Sexual violence concerns persist as efforts to keep Western Students safe continue
It has been over a month since social media posts claimed about 30 women were drugged and sexually assaulted during orientation week at Western University in London, Ont.
The allegations and subsequent concerns that were raised sparked promises for action against sexual and gender-based violence but safety remains a constant concern for many on campus.
"It's so sad to say that I can reflect on a moment in the last 48 hours of a situation that happened like that," says Tyra Cadogan, a second year Social Justice and Peace Studies student who attends both Western and King’s University College. "Gathering with some friends from university there was already a situation where multiple women felt unsafe."
A rally Tuesday outside Western’s University Community Centre launched three days of events organized by the Western University Students' Council.
"Enough is enough and it is time for change,” Students’ Council president Zamir Fakirani told the gathering.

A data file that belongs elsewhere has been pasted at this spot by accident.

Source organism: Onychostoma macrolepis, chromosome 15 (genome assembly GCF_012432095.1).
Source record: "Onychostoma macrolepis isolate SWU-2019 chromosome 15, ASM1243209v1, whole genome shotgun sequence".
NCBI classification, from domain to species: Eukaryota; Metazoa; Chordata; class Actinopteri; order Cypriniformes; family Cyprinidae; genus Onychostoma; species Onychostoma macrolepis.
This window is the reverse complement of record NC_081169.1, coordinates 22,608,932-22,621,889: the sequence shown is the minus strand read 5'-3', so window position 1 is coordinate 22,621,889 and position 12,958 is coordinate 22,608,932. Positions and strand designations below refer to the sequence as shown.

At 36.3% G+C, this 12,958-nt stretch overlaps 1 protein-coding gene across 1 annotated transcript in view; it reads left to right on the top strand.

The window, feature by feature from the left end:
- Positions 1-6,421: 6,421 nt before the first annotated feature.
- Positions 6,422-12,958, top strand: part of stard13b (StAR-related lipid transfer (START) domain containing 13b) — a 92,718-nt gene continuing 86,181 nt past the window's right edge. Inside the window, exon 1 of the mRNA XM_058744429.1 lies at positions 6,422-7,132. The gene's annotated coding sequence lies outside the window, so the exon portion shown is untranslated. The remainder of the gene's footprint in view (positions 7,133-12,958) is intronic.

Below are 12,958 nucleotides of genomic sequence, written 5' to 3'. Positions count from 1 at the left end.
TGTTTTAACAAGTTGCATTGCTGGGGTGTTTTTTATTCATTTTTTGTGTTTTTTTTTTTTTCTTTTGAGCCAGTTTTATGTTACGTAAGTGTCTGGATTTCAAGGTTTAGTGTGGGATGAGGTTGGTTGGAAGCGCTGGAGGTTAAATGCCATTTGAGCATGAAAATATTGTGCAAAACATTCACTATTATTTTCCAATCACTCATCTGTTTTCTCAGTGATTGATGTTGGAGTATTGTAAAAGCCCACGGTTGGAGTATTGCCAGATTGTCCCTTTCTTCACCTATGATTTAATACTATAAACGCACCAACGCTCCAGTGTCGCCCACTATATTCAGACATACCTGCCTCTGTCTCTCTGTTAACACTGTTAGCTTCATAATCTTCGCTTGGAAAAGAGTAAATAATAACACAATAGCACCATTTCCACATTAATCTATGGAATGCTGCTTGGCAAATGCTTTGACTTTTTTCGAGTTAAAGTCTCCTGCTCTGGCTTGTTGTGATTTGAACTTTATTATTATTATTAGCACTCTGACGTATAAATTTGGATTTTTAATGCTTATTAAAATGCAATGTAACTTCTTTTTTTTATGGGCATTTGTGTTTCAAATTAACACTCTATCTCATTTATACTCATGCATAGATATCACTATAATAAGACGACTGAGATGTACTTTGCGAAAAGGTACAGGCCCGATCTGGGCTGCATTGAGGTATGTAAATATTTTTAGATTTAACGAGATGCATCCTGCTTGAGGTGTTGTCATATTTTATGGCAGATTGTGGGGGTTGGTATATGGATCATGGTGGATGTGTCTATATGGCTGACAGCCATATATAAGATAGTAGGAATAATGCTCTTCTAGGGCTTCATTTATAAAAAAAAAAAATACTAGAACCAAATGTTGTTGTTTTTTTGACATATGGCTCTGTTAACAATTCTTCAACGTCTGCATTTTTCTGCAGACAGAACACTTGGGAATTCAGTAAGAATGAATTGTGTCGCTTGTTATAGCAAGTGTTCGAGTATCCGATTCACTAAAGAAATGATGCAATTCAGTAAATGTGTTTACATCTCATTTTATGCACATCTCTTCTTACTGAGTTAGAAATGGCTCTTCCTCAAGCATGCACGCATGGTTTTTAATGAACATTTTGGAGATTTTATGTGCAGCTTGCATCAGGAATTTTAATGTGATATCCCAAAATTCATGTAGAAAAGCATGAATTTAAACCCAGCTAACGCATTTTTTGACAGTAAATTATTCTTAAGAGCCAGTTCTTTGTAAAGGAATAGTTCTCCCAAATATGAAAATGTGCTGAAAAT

Fakirani says he is encouraged by news that university administration has welcomed 21 recommendations from the students' council but says changes need to be made quickly, including expanding mandatory training beyond students entering residences.
"There should be no member of our campus community who doesn't have gender-based violence prevention and response training."
The “O” week allegations prompted a walkout and march on Sept. 17 that attracted thousands. Tuesday’s gathering was small but those on hand say it's important to continue the dialogue.
Bronwyn Lacey is a third-year student at Brescia University College majoring in Psychology with a minor in Gender Studies. She says even those passing by the event were receiving an important message, "People know there's supports and stuff like that. That's very powerful in itself.”
AnnaLise Trudell is with Anova, an agency working to end gender-based violence and give support to victims.
"We're never going to get there by preaching to the converted, preaching to those who already buy into the messages.” Trudell said. “Expanding the dialogue isn't always easy but it's imperative. We need to find a way into the cultures and subgroups of folks who are perpetrating these acts."
London police say they interviewed approximately 600 students with regards to the “O” week social media posts but could not substantiate those reports. They say the investigation is continuing.